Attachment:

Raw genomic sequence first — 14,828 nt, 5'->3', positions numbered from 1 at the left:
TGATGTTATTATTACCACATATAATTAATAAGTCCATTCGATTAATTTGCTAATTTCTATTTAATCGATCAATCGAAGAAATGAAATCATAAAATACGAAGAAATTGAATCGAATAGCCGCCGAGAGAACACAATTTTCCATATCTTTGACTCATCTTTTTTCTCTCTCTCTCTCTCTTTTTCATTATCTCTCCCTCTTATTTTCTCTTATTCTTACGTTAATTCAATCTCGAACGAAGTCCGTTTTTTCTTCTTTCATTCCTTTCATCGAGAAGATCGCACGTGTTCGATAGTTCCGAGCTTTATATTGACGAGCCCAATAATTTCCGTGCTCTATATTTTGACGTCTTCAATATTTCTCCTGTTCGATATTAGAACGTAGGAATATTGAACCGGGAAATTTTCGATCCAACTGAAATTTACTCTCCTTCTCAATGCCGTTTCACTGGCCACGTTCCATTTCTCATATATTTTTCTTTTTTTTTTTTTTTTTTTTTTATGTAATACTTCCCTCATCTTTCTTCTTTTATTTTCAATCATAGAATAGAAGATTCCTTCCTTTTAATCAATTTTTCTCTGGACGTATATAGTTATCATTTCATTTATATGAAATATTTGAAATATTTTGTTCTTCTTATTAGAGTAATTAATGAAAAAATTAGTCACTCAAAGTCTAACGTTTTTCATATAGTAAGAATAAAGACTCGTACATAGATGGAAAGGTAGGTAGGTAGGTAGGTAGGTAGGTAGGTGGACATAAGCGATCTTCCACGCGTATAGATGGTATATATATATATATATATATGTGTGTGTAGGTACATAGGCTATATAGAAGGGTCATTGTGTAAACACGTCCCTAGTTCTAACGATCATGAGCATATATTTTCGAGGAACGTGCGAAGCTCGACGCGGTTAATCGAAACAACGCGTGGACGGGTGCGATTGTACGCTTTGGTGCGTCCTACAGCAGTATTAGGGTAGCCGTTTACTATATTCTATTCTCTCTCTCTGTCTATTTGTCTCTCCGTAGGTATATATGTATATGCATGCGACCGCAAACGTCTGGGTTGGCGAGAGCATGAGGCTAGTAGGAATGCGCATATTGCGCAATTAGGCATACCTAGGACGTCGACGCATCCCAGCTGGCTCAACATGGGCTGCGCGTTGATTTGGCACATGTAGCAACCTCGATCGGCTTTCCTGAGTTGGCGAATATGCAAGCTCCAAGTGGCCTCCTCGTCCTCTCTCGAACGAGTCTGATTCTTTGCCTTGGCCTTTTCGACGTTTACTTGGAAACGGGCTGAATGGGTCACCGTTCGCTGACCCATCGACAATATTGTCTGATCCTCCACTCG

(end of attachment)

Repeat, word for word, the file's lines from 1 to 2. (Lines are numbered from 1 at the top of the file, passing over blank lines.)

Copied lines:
Raw genomic sequence first — 14,828 nt, 5'->3', positions numbered from 1 at the left:
TGATGTTATTATTACCACATATAATTAATAAGTCCATTCGATTAATTTGCTAATTTCTATTTAATCGATCAATCGAAGAAATGAAATCATAAAATACGAAGAAATTGAATCGAATAGCCGCCGAGAGAACACAATTTTCCATATCTTTGACTCATCTTTTTTCTCTCTCTCTCTCTCTTTTTCATTATCTCTCCCTCTTATTTTCTCTTATTCTTACGTTAATTCAATCTCGAACGAAGTCCGTTTTTTCTTCTTTCATTCCTTTCATCGAGAAGATCGCACGTGTTCGATAGTTCCGAGCTTTATATTGACGAGCCCAATAATTTCCGTGCTCTATATTTTGACGTCTTCAATATTTCTCCTGTTCGATATTAGAACGTAGGAATATTGAACCGGGAAATTTTCGATCCAACTGAAATTTACTCTCCTTCTCAATGCCGTTTCACTGGCCACGTTCCATTTCTCATATATTTTTCTTTTTTTTTTTTTTTTTTTTTTATGTAATACTTCCCTCATCTTTCTTCTTTTATTTTCAATCATAGAATAGAAGATTCCTTCCTTTTAATCAATTTTTCTCTGGACGTATATAGTTATCATTTCATTTATATGAAATATTTGAAATATTTTGTTCTTCTTATTAGAGTAATTAATGAAAAAATTAGTCACTCAAAGTCTAACGTTTTTCATATAGTAAGAATAAAGACTCGTACATAGATGGAAAGGTAGGTAGGTAGGTAGGTAGGTAGGTAGGTGGACATAAGCGATCTTCCACGCGTATAGATGGTATATATATATATATATATATGTGTGTGTAGGTACATAGGCTATATAGAAGGGTCATTGTGTAAACACGTCCCTAGTTCTAACGATCATGAGCATATATTTTCGAGGAACGTGCGAAGCTCGACGCGGTTAATCGAAACAACGCGTGGACGGGTGCGATTGTACGCTTTGGTGCGTCCTACAGCAGTATTAGGGTAGCCGTTTACTATATTCTATTCTCTCTCTCTGTCTATTTGTCTCTCCGTAGGTATATATGTATATGCATGCGACCGCAAACGTCTGGGTTGGCGAGAGCATGAGGCTAGTAGGAATGCGCATATTGCGCAATTAGGCATACCTAGGACGTCGACGCATCCCAGCTGGCTCAACATGGGCTGCGCGTTGATTTGGCACATGTAGCAACCTCGATCGGCTTTCCTGAGTTGGCGAATATGCAAGCTCCAAGTGGCCTCCTCGTCCTCTCTCGAACGAGTCTGATTCTTTGCCTTGGCCTTTTCGACGTTTACTTGGAAACGGGCTGAATGGGTCACCGTTCGCTGACCCATCGACAATATTGTCTGATCCTCCACTCG